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Karzai: U.S.-Afghan Relations ‘At The End Of Rope’

Filed by KOSU News in World News.
March 17, 2012

The tension between the United States and Afghanistan is growing.

More details are emerging about Staff Sgt. Robert Bales, the U.S. soldier accused of killing 16 unarmed Afghans this past week, and there is still anger over the accidental burning of copies of the Quran by soldiers on a military base.

When he met with relatives of the victims on Friday, Afghan President Hamid Karzai prayed for God to “rescue us from these two demons,” a reference to the Taliban and many believe the U.S.

As the rift widens between the U.S. and Afghanistan’s people and its leaders, the Obama administration might be forced to re-think its strategy in Afghanistan and its plans for withdrawal.

The U.S. And Karzai

President Karzai said this past week that he believes that the U.S.-Afghanistan relationship is at the “end of the rope.” There is no doubt he does not see eye to eye with President Obama on Afghan policy and that their relationship is beginning to fray.

Zalmay Khalilzad, the former U.S. ambassador to Afghanistan, says American officials haven’t always given Karzai the credit he is due. He tells weekends on All Things Considered host Guy Raz that the U.S. at times has not always listened to Karzai when he has given a diagnosis of the country.

“In recent times the relationship is such that it has not always been functional for both sides,” Khalilzad says.

The erosion of that relationship has roots in Afghanistan’s most recent presidential election, Khalilzad says, where the Obama administration was perceived by many to be in support of Karzai’s opponents. He says that did a lot of damage to the trust that existed between the two presidents.

“Never point a gun to the king’s head, because if he survives he’s not going to forget that,” he says. “That’s what we have at one level with President Karzai at the present time.”

An Afghan by birth, Khalilzad has seen his country invaded, occupied and go through different phases of socialism, communism and even monarchy. But he says he is “cautiously optimistic” about Afghanistan’s future, depending on if there is a strategic partnership agreement and a residual U.S. presence.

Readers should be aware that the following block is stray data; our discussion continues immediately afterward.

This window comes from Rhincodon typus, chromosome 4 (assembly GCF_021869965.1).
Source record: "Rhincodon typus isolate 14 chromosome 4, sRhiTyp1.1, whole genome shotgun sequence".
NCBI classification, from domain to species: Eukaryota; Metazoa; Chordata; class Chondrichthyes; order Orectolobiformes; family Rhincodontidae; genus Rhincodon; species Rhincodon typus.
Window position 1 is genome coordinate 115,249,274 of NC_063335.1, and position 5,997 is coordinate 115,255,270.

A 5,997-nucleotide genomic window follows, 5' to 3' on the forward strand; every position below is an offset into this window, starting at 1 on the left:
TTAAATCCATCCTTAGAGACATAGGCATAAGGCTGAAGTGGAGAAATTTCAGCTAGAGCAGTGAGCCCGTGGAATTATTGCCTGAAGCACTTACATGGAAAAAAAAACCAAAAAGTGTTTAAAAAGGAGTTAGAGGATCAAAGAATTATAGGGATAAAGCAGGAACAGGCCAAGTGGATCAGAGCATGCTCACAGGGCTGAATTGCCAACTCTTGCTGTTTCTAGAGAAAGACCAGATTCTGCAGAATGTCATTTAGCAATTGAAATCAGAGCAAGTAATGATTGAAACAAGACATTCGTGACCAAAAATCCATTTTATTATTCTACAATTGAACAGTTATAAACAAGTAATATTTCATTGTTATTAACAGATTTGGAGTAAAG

“On the other hand, if the U.S. withdraws or abandons Afghanistan,” he says, “there is a risk of return to the 1990s … when a terrible civil war broke, which brought the Taliban and al-Qaeda to Afghanistan.”

In the interests of both the U.S. and Afghanistan, Khalilzad says he would prefer the former outcome rather than the latter.

The Military Solution

The U.S. is supposed to withdraw most of its combat forces from Afghanistan by 2014, but Karzai said this past week that he wants that to happen sooner. The cornerstone of the withdrawal plan is to train more than 200,000 soldiers in the Afghan National Army.

Journalist Ann Jones, author of Kabul in Winter, is wary of that plan. She tells NPR’s Raz that the last thing Afghanistan needs is more armed men.

“No Afghan army has ever defended its country against foreign forces or protected its government,” she says. “In fact, as often as not, the army has played a part in overthrowing the government.”

Trying to instill a notion of loyalty to a cause, especially a losing one, to the Afghan people, is dangerous, Jones says.

“[Afghans] think it’s really stupid to keep loyal to a cause that is losing. It’s a recipe for civil war. It’s a recipe for disaster,” she says.

The current military effort in Afghanistan is one Jones says should never have happened in the first place. The problem there isn’t, and never has been, a military problem, she says.

“Once you get caught in militarism, then you keep thinking that way,” she says.

Though military leaders have been saying for years that there is no military solution in Afghanistan, Jones says the U.S. can’t seem to think politically, diplomatically or in terms of the humanitarian needs of the people there.

“We’ve gotten into this bind now where the only thing we can think of is more and more armed men,” she says.

The one ray of hope, Jones says, is that the Afghan people might just straighten things out themselves simply because they are so very tired of war. [Copyright 2012 National Public Radio]

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